Make the Road New York, an organization of 22,000 that advocates for the rights of immigrants, say they are “deeply disappointed” by the state budget they say fails undocumented New Yorkers.
“Make the Road is committed to continue organizing and fighting through the end of the legislative session to make sure issues like the NY Dream Act, affordable housing, immigrant health care, and criminal justice reform and other issues that our community desperately needs get passed,” said the organization’s Co-Executive Director, Javier Valdés.
With the budget finalized and little progress made on immigrant rights such as the DREAM Act and driver’s licenses for undocumented New Yorkers, advocates are continuing to fight for progression.
“In January, Gov. Andrew Cuomo promised bold reforms in his budget to protect and expand opportunities for immigrant communities and working-class communities of color,” said Valdés and Co-Director Deborah Axt in a joint statement. “Now, three months later, our communities are faced with a dismal budget that fails to meet our needs or expand protections for our communities.”
One priority was to expand the New York Tuition Assistance Program to provide some financial aid for undocumented students sponsored by Sen. José Peralta, D-Queens, Councilman Francisco Moya, D-Queens, and 96 co-sponsors (S.471-b/A.09605).
The New York DREAM Act would allow undocumented students who meet the criteria to apply for state financial aid that is currently available to others, such as TAP. This bill, supporters say, is a critical pathway to provide tuition equity and equal opportunity to undocumented youth in New York.
According to Peralta, of the more than 4,500 undocumented New Yorkers who graduate from a high school in the state every year, less than 10 percent attend college because of economic hurdles.
“Making the dream a reality will cost the average taxpayer 87 cents, not even a dollar,” said Peralta. “This is an investment, since the average college graduate pays every year about $4,000 more in state taxes than New Yorkers without a college degree.”
On Feb. 5, 2018 the bill passed the Assembly, was delivered to the Senate and referred to the Higher Education Committee.
Along with the DREAM Act, Make the Road New York is pushing for legislation that would allow undocumented New Yorkers to acquire driver’s licenses.
New York does not currently issue drivers licenses to undocumented New Yorkers. Immigrant rights advocates say this puts many people who must drive to get to work, drop kids at school, or get to a doctor’s office, at risk of traffic stops that can lead to arrest and deportation.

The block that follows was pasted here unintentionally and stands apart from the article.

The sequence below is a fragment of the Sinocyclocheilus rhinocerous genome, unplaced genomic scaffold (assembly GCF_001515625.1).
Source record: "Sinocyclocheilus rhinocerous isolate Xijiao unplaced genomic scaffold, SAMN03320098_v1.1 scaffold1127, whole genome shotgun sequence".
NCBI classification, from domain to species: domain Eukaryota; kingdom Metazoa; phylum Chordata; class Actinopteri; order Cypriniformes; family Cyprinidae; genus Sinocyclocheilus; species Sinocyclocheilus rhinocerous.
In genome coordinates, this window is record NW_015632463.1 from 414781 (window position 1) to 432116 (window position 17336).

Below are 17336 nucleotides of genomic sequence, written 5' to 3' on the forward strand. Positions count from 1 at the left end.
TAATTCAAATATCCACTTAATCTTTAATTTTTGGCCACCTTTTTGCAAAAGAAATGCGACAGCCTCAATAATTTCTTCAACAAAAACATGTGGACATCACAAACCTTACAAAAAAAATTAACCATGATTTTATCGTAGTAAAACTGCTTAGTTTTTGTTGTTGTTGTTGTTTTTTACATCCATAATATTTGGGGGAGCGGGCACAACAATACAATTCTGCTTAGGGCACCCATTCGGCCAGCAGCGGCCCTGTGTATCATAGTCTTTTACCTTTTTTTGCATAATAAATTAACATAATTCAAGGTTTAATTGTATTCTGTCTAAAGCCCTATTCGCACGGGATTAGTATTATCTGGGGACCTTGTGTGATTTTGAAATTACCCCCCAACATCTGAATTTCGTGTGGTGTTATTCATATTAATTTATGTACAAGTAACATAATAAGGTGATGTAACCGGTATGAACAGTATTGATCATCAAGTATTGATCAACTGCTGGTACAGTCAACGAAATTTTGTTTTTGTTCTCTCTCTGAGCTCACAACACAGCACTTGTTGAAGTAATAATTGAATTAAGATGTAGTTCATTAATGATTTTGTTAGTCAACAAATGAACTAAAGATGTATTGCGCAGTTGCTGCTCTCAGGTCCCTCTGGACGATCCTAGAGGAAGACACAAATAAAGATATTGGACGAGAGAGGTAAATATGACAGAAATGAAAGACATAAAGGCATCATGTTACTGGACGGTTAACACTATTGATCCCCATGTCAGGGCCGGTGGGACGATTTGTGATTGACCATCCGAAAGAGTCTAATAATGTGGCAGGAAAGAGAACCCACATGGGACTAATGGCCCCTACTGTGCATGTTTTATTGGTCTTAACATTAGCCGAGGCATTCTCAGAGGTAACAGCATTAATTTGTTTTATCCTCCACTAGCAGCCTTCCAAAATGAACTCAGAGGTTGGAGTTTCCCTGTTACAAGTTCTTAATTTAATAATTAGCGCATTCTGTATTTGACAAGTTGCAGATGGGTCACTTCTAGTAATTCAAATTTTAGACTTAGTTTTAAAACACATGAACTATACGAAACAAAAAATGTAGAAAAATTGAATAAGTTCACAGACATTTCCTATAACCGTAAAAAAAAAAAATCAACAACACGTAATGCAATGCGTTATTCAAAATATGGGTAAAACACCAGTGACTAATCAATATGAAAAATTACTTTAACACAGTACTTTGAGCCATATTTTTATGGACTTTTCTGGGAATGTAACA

Several lawmakers have sponsored legislation that would provide some form of limited driver’s license for undocumented New Yorkers.
One bill, sponsored by Moya with seven co-sponsors (A.4050), would allow the commissioner of Motor Vehicles to offer limited purpose driver’s licenses to applicants, regardless of immigration status. It would also generate millions in revenue for all levels of government in New York state, lower insurance premiums for drivers and drive auto-sales.
Another bill sponsored by Peralta, Assemblyman Luis Sepúlveda, D-Bronx, and 15 co-sponsors (S.338/A.2477), would allow individuals who cannot provide documentation necessary to obtain a standard driver’s license the chance to earn a limited purpose driver’s license.
The Greenlight NY Bill (A.10273), sponsored by Assemblyman Marcos Crespo, D-Bronx, would also allow immigrants to drive legally, open bank accounts for financial security, and feel more secure reporting crimes to law enforcement who ask for identification.’
On April 18, a rally was held for the Ready, Set, Greenlight Campaign For Driver’s Licenses For All New Yorkers in Albany.
Those in attendance included the New York Immigration Coalition, Justice for Migrant Families WNY, Worker Justice Center of NY, Workers Center of Central NY, Community Voices Heard, Make the Road NY, Nobody Leaves Mid Hudson, Crespo, Assemblywoman Crystal Peoples-Stokes Assemblyman Ron Kim, and others.
The economic benefits of the bill were discussed at the rally, including a projected $57 million per year for the state, just from license and registration fees alone.
Natasha Smith shared her story of the daily struggles she faces each day as she tries to function as a a single mother in New York without a drivers license.
“I pay rent, bills and I have never hurt anyone or committed a crime,” Smith said in Spanish. “I have been in this country for 25 years; what is the next step for me so that I can get a license?”
Rally attendees chanted “Si se puede” and “El pueblo unido, jamás será vencido” which translates to “yes we can” and “the people united, we will never be defeated” as they called upon the state Legislature to pass the bill.
“New York must finally pass the DREAM Act to make sure that we can have all the future that we deserve in this beautiful state we call home,” said Reyna Andreu, a Make the Road New York member from Long Island. “And Long Islanders like me need access to driver’s licenses to be able to take our children to school and get to work.”
Valdés is confident that Make the Road New York will not back down and will persevere in the fight for the expansion of rights for immigrants.
Assistant Editor Melanie Zerah contributed to the reporting of this piece